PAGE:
Process complexities in governance go beyond service-centric processes and make instituting governance a night-mare in most cases. Is there an easy way to reduce the pain? Unfortunately the answer is no. Is there one who can take accountability for not just instituting governance both sides of the aisle but also seeking consent from buyer’s top management – yes surely, and more often than not, it’s the service provider’s role to play.
I would always encourage service providers to take the proactive step in initiating conversations around governance with their clients – for the simple reason (beyond all other positive aspects) that service providers have a clear and singular view to what they bring to the table for clients, while client organisations are focused on much wider aspects over and beyond a service provider’s business model itself.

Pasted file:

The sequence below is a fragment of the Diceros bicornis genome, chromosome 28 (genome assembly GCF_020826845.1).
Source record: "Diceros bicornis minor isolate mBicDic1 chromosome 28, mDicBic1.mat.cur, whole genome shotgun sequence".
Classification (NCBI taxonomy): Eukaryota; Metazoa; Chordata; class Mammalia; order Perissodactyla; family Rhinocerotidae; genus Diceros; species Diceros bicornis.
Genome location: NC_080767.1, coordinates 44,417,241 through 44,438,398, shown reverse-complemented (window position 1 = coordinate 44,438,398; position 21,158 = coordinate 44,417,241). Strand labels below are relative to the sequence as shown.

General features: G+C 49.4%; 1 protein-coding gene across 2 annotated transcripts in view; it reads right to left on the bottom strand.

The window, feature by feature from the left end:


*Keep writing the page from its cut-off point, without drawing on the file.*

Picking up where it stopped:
Hence, a proactive endeavour from service providers reduces not just the pain at the client side, but also permits them to view such engagement governance positively and one that could be instituted across all their service providers.
Most beneficially, such conversations result in co-development of governance processes where accountabilities are apportioned to both sides (and not like a hardware procurement contract or an employment letter where a one-sided implied threat of failure guides all clauses).
Therein lays the ability and willingness for co-investments. Service providers will invest in client organisations in the face of a long-term relationship, positive focus on the future, and relative mutual respect and understanding that both have clear roles to play for an engagement to succeed. Clients can also see the benefits of such investments in achieving more tangible business measures that they are held accountable to by their boards or management as their service providers are not outside the spectrum but a component extension of their own function/division.